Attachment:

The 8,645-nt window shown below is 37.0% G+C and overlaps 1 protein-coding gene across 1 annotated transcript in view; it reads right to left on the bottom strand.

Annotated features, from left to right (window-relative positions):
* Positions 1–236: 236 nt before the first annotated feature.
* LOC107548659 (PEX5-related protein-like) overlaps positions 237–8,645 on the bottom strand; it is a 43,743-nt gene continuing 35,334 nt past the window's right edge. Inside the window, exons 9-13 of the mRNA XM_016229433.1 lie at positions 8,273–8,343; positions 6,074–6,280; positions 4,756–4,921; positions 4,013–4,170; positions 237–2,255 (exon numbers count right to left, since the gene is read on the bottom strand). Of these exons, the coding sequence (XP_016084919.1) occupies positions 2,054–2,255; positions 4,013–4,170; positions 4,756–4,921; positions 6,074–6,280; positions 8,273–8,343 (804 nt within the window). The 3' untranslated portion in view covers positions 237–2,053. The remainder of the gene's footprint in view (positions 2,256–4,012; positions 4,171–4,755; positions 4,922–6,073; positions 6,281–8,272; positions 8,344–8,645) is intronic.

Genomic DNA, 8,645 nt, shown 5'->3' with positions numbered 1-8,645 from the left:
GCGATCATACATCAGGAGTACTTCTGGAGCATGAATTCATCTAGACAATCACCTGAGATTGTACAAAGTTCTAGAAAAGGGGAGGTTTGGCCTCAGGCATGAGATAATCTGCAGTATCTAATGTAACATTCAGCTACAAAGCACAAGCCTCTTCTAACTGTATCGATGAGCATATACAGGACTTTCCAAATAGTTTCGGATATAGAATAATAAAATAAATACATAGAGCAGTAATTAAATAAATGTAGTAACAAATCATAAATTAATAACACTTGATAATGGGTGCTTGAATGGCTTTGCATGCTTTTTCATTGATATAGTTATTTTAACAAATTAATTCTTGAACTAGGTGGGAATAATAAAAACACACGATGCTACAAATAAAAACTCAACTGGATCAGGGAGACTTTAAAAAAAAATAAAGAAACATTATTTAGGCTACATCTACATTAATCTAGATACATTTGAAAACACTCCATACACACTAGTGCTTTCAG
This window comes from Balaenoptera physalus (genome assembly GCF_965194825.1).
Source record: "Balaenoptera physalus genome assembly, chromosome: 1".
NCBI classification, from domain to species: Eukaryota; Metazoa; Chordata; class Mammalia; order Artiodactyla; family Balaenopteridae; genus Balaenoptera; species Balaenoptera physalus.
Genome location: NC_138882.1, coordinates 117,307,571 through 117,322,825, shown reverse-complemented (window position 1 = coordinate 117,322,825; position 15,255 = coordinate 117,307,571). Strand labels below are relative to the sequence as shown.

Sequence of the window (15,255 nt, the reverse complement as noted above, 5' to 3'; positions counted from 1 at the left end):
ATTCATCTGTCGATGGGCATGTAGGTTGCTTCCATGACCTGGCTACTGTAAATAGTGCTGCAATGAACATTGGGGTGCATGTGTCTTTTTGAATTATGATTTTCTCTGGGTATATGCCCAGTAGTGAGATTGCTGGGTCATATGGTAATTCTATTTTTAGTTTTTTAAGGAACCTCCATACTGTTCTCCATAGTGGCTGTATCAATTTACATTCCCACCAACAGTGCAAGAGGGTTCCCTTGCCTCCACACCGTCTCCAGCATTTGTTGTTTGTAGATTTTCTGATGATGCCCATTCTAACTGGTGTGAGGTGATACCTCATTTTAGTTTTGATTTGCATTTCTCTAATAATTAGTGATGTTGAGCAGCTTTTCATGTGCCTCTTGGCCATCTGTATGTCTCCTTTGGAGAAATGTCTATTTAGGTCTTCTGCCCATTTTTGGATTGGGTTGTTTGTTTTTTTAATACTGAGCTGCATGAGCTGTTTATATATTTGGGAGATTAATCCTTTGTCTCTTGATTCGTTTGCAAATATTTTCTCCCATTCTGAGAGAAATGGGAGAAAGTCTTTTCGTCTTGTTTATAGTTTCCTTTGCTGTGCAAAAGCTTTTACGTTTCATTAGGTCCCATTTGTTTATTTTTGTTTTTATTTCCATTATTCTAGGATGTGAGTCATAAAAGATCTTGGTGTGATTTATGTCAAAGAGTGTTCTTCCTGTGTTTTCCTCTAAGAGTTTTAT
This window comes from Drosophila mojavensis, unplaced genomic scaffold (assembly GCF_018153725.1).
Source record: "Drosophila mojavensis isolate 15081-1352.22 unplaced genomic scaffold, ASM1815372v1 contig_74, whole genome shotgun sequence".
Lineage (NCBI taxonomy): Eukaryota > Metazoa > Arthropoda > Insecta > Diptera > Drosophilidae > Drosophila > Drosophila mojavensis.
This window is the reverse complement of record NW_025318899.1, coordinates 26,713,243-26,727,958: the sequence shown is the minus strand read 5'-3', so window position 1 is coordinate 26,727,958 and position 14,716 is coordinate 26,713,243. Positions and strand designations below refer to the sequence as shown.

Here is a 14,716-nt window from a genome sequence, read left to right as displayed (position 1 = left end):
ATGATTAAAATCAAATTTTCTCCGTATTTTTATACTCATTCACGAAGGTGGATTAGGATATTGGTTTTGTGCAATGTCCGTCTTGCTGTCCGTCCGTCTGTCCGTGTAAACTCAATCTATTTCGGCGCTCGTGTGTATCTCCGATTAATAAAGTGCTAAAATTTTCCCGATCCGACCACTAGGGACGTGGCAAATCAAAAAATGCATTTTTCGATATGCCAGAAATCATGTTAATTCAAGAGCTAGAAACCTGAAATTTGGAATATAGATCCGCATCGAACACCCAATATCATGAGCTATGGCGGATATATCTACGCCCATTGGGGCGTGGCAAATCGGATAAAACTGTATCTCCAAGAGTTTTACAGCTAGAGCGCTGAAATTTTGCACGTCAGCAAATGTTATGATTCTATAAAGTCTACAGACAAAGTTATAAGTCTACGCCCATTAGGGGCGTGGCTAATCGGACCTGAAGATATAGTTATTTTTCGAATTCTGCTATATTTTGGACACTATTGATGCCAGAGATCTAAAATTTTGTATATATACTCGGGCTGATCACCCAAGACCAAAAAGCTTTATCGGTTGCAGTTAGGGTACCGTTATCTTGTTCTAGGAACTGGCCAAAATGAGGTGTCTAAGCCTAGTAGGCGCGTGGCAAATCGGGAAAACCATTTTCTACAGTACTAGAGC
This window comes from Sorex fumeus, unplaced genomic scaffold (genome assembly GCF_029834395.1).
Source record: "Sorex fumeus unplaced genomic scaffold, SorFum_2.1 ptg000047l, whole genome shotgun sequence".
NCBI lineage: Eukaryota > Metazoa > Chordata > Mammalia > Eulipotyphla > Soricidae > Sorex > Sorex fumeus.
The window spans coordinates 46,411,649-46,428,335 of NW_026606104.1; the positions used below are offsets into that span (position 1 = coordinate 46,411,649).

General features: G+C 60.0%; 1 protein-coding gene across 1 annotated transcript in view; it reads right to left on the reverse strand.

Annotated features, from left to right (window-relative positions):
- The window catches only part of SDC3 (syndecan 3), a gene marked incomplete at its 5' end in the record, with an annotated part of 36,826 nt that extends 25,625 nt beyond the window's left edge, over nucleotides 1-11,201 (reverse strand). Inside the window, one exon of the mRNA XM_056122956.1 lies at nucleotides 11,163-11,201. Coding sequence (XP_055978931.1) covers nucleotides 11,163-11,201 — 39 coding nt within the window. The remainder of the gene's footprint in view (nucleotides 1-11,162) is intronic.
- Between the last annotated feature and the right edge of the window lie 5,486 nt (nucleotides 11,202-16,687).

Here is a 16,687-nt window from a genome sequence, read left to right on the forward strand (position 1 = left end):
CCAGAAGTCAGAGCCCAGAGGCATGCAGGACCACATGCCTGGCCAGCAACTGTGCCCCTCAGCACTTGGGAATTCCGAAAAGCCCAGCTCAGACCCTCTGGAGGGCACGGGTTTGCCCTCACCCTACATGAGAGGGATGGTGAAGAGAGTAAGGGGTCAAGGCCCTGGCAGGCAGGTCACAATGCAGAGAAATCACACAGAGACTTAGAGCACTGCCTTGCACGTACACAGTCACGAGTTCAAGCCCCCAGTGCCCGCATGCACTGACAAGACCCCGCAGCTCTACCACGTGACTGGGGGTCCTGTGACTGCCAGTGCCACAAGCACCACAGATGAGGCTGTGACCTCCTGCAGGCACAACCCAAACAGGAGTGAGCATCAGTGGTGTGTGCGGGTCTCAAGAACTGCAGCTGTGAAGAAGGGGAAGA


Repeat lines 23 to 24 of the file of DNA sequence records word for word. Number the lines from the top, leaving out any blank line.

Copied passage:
General features: G+C 60.0%; 1 protein-coding gene across 1 annotated transcript in view; it reads right to left on the reverse strand.

Annotated features, from left to right (window-relative positions):